Long story short, I would say the CPC budget has the following main advantages over the Ryan budget:
- More food and medical care for poor children.
- Less air pollution and a meaningful chance to avert the worst consequences of climate change.
- Lower taxes on middle-class and working-poor families.
- Medicare reform focused on reducing the unit price of health care services rather than increasing it.
- More funding for transportation infrastructure and basic research.
Brooks says the Ryan budget has the following main advantages over the CPC budget:
- High-income individuals will be less inclined to take vacations or retire and more inclined to work long hours.
This is…not a difficult choice.
On a related note, Republican congressman Paul Broun argues that the Ryan budget isn’t quite horrible enough. Here’s a representative paragraph of this all-too-familiar marriage of Gilded Age economics and vacuous states’ rights buzzwords:
I recently co-sponsored legislation that would convert Medicaid and the Children’s Health Insurance Program into state-managed programs through a single federal block grant. This would save approximately $2 trillion over 10 years by capping federal funding at 2012 levels for the next 10 years and giving states an incentive to seek out and eliminate waste, fraud and abuse. The government agency closest to the consumer can most efficiently manage taxpayer dollars.
I especially treasure the use of that old classic “waste, fraud and abuse” to handwave the fact that the “incentive” being given to the states by capping no-strings-attached federal Medicaid spending is to “deny health care to poor people.” And it’s not as if this is a secret agenda; the Supreme Court’s regrettable spending power holding in Sebelius has made clear that many Republican state officials do not want to provide health care for the poor even if the federal government is picking up most of the tab. And, of course, far from eliminating “waste, fraud and abuse” the point of making Medicaid a block grant and destroying Medicare and replacing it with a system of increasingly worthless vouchers is to devote less of a shrinking pool of money to the provision of health care and more to various rentiers.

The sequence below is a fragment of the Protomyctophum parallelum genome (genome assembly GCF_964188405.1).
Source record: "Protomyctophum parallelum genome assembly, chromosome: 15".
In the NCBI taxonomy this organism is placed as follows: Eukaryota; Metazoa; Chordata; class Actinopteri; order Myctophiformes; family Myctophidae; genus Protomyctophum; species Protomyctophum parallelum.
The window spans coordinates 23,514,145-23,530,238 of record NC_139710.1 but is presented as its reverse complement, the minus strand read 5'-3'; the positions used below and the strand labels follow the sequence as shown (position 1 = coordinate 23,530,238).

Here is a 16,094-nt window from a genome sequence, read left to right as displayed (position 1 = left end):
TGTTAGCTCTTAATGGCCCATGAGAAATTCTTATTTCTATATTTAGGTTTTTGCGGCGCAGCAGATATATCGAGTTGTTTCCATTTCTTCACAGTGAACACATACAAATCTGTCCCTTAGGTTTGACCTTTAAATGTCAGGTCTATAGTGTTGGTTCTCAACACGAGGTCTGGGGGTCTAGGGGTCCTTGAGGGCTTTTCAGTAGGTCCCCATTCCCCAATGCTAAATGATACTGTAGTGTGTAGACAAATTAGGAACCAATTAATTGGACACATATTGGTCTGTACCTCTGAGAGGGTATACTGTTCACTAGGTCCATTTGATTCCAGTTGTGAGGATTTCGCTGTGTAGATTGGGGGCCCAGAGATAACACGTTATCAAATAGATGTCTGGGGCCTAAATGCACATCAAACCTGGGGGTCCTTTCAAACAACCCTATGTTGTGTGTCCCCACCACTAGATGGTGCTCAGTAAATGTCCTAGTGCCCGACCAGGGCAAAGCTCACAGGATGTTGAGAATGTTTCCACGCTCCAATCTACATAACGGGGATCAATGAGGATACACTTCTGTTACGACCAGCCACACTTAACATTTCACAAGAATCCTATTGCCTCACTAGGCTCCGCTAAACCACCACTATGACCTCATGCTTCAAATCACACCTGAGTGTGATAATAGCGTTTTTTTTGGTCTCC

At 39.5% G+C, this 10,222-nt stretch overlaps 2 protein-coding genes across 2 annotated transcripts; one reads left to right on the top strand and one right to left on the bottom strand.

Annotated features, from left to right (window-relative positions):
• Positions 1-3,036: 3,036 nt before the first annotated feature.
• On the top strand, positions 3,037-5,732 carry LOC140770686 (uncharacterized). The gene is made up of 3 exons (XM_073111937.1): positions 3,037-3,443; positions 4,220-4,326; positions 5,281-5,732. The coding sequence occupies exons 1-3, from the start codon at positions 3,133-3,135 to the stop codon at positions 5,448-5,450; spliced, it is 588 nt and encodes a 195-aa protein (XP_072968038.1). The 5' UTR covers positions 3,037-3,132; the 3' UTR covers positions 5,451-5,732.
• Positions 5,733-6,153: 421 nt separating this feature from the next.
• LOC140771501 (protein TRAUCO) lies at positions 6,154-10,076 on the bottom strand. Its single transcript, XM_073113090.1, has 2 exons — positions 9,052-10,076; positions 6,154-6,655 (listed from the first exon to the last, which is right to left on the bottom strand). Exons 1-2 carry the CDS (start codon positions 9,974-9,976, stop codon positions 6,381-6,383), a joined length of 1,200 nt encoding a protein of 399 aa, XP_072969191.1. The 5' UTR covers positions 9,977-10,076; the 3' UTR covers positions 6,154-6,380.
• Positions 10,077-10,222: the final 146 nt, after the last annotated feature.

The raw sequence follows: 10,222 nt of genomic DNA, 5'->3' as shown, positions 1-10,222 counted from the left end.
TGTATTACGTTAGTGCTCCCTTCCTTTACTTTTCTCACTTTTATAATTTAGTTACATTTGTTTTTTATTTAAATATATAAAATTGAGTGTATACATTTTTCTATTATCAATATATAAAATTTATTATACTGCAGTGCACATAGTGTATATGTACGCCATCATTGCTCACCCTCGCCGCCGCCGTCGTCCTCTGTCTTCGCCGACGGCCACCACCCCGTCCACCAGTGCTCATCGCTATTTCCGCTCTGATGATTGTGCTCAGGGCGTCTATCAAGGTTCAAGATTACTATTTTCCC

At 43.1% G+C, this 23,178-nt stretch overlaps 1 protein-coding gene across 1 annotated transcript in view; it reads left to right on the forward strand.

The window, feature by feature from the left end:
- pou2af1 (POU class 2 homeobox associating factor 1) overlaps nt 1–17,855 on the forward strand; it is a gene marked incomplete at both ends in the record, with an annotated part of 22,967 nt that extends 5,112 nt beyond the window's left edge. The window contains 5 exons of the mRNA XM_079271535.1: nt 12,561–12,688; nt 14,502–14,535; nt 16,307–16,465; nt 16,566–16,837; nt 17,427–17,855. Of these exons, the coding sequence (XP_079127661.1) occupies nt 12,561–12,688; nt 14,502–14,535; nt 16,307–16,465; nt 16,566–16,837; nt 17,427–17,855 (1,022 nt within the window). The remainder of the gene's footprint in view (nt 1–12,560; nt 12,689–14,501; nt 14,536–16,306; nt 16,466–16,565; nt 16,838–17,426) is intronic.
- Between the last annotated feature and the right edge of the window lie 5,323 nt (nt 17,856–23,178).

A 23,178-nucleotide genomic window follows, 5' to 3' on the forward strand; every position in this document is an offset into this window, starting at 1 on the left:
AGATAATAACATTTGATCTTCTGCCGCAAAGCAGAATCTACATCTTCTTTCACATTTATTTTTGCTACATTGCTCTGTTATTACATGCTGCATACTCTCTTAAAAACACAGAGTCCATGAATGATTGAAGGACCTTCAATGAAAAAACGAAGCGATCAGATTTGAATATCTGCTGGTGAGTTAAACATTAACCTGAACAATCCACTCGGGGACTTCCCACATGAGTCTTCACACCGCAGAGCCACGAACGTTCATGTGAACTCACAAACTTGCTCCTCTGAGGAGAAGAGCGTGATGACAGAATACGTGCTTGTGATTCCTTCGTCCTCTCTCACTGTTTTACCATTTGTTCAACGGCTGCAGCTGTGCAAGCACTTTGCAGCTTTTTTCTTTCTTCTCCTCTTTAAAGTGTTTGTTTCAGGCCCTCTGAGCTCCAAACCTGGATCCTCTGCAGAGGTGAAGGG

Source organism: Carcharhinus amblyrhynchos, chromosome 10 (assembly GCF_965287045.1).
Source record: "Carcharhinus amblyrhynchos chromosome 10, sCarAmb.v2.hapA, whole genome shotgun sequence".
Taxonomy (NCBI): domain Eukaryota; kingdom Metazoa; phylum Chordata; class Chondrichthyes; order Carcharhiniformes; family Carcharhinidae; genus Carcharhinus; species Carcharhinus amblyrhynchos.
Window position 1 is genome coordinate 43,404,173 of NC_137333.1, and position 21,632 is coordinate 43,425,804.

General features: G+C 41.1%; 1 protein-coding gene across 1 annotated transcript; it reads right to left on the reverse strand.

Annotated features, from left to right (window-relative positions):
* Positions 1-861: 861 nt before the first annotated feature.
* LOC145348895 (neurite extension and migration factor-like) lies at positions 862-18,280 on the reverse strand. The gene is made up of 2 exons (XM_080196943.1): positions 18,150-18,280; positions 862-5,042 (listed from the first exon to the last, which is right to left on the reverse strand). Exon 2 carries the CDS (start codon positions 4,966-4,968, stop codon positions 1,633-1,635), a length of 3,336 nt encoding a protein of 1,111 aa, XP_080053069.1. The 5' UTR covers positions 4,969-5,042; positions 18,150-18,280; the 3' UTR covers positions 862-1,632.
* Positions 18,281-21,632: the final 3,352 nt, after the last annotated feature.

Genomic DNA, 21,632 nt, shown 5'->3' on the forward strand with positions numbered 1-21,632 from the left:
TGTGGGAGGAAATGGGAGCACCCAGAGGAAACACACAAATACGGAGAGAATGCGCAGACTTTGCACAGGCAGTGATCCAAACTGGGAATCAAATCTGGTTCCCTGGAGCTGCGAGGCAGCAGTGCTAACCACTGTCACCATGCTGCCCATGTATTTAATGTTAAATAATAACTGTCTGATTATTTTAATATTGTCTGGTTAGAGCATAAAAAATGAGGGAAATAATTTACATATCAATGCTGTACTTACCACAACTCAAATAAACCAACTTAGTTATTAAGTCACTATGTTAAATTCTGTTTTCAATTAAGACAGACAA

But, of course, I’m sure House Republicans will endorse sensible, middle-of-the-road budget policies if only the President would show the courage to lead, with leadership.